That dark period inspired eight of the dozen songs that make up Korte's gorgeous, self-titled full-length, which, as she puts is, has "a little bit of makeout music, a little bit of crying music and a little bit of rock." Bassist Jim Ruberto recorded and co-produced the album with Korte at Blue Tower Studio, where he works as an engineer. The album, which took her and the band about a year to make, kicks off with drummer Dan Luehring's snappy alt-country timekeeping on "It's a Little Hard, Dear."

"The whole thing is really about homophobia," Korte says about the song. "Where can we go? Where can we hide? It's also pertaining to my life and what am I going to do with my life. And so it's just a breakdown of communication of, 'I don't know what I'm doing; I don't know where we're going' — the homophobia part of dating somebody who may not be totally comfortable. It's really a shout-out to 'Where can we go?' And it being like a shoot-out, like, 'Lets just go out and ride it.' That's my attitude. Not fight or flight, but just, 'What's the point? It's not that big of a deal.'"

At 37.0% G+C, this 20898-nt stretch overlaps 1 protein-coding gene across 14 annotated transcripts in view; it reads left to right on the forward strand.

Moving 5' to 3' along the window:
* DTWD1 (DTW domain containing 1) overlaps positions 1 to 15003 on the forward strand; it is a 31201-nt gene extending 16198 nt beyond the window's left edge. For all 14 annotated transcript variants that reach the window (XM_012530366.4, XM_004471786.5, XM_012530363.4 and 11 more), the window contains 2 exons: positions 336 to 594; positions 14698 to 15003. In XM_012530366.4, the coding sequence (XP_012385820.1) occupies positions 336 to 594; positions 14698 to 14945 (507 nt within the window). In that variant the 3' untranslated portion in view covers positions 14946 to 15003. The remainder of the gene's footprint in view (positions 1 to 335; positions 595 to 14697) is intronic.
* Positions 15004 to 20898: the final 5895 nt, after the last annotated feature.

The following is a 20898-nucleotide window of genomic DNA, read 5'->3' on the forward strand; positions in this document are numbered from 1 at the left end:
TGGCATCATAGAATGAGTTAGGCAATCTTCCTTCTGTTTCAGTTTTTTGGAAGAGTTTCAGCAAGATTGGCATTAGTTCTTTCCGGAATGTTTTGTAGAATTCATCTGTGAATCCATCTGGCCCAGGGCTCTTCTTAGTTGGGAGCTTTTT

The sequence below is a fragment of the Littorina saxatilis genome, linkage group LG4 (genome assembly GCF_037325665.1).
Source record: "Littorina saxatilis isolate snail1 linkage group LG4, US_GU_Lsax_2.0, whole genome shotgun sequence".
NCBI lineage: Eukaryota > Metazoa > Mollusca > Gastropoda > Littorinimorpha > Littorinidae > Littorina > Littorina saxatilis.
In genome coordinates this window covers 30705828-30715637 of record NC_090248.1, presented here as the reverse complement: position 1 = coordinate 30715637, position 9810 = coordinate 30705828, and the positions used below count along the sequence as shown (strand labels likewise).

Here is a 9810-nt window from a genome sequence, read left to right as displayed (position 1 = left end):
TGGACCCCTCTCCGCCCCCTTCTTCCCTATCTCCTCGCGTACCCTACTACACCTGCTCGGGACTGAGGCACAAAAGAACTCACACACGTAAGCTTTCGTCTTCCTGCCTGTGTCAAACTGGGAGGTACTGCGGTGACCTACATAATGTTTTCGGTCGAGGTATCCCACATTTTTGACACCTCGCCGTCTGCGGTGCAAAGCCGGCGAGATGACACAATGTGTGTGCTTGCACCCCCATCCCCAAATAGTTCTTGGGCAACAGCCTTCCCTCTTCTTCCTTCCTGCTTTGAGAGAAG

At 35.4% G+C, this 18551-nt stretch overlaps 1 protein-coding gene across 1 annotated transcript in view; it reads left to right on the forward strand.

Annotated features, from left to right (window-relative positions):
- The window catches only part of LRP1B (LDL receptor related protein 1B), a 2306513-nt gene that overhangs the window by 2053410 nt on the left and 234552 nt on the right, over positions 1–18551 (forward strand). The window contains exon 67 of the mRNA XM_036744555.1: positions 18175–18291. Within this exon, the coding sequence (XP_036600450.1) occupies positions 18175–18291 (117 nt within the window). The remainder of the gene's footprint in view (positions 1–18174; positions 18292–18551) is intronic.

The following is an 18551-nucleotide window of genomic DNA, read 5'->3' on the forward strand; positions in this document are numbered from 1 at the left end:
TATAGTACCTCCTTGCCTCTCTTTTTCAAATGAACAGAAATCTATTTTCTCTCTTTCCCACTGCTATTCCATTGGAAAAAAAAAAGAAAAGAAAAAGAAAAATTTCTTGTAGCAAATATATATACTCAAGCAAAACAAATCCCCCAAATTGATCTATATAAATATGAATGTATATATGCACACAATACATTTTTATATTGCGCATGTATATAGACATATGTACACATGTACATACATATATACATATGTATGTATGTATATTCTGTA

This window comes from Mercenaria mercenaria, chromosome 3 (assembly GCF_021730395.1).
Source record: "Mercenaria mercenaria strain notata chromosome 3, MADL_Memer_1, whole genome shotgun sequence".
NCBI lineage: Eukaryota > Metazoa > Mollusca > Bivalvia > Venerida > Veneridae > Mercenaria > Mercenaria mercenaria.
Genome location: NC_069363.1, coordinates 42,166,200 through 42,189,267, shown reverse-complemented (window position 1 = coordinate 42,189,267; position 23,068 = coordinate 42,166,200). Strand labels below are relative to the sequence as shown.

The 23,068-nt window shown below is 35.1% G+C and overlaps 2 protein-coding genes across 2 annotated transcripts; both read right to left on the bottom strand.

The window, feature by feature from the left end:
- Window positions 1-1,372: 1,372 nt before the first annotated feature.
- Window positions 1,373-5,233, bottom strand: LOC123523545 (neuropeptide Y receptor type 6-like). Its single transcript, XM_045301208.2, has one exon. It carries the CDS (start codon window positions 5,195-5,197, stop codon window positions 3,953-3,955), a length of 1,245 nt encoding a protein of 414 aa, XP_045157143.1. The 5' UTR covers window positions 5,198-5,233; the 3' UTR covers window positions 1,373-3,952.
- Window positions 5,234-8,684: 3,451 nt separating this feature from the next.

"I'm such a 'fuck it' person," she goes on. "Not like, 'Fuck it, it doesn't matter,' but I don't care. Most of the time I'm like, 'You feel the same way. You're just sitting in your head about it.' It's funny, like my girlfriend I'm with now, she's like, 'Oh, dude, the first week you told me you loved me and were crying on the couch.' And I was like, 'Whatever, I did not.' And she's like, 'No, you totally did.' At the same time, I was like, 'I probably did.' I was probably like, 'I love you' — not that I throw that around a lot. I don't know why I'm like that. I really don't."

While Korte might not be afraid to expose her feelings through her album's songs, which started off as poems or letters, at times there's a charcoal-tinged fragility in her vocal delivery. When she pairs with Jessica DeNicola, who's been in the Loss the longest, the two vocalists make some truly divine music together, especially on "Fleeting" and "Shoreline," in which Korte sings, "I've been drinking too much of you lately."